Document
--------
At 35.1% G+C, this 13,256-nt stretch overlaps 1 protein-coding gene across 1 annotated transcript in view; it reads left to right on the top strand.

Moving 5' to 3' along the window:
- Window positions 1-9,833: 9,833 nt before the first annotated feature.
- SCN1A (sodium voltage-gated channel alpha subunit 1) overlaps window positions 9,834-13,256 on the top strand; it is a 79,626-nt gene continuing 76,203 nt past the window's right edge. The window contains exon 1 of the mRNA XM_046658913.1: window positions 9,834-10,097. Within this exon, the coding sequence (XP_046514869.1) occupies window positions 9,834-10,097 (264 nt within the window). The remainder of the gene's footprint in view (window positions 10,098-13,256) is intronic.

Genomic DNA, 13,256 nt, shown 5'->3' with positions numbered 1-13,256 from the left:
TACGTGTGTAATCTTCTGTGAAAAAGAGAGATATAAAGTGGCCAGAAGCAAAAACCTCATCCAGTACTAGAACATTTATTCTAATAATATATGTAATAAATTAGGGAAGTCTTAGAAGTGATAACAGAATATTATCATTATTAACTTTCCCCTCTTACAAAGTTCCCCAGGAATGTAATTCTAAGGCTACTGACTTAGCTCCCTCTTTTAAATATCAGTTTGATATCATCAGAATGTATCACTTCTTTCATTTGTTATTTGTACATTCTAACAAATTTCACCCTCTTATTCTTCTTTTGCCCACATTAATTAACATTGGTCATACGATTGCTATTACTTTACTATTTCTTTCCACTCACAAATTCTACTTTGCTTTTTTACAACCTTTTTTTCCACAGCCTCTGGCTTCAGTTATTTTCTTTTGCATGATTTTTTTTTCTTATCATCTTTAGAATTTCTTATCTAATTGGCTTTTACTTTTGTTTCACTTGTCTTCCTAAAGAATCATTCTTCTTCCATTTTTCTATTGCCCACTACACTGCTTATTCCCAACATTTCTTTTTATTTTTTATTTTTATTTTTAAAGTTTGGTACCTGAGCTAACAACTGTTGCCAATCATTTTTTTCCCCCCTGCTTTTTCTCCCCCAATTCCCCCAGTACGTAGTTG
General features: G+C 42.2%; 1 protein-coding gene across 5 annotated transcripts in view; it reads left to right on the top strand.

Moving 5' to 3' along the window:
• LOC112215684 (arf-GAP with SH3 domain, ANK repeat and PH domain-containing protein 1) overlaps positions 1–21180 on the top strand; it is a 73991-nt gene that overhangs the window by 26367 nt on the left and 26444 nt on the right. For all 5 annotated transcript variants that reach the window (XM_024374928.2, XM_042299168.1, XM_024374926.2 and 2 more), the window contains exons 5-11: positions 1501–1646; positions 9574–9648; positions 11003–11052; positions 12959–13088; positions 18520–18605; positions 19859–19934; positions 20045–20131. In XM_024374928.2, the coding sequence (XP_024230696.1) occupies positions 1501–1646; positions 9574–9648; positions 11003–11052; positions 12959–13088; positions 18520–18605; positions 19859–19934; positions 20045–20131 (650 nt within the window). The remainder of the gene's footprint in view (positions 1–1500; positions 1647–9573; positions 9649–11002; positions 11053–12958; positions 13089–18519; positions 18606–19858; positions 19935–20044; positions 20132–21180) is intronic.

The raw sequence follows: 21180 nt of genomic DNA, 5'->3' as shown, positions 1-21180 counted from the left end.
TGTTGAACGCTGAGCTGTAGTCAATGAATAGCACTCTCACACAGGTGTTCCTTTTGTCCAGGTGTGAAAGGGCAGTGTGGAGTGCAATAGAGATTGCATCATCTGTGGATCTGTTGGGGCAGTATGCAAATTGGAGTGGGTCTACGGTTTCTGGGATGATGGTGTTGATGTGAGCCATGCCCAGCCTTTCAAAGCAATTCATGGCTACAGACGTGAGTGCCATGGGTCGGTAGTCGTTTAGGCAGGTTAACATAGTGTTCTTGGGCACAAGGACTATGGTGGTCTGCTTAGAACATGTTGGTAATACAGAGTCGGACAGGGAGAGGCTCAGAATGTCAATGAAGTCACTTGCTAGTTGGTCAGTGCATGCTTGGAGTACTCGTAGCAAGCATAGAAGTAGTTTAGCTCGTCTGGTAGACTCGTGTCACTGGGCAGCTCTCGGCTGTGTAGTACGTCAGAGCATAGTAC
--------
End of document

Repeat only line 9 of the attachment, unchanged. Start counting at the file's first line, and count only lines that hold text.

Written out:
• LOC112215684 (arf-GAP with SH3 domain, ANK repeat and PH domain-containing protein 1) overlaps positions 1–21180 on the top strand; it is a 73991-nt gene that overhangs the window by 26367 nt on the left and 26444 nt on the right. For all 5 annotated transcript variants that reach the window (XM_024374928.2, XM_042299168.1, XM_024374926.2 and 2 more), the window contains exons 5-11: positions 1501–1646; positions 9574–9648; positions 11003–11052; positions 12959–13088; positions 18520–18605; positions 19859–19934; positions 20045–20131. In XM_024374928.2, the coding sequence (XP_024230696.1) occupies positions 1501–1646; positions 9574–9648; positions 11003–11052; positions 12959–13088; positions 18520–18605; positions 19859–19934; positions 20045–20131 (650 nt within the window). The remainder of the gene's footprint in view (positions 1–1500; positions 1647–9573; positions 9649–11002; positions 11053–12958; positions 13089–18519; positions 18606–19858; positions 19935–20044; positions 20132–21180) is intronic.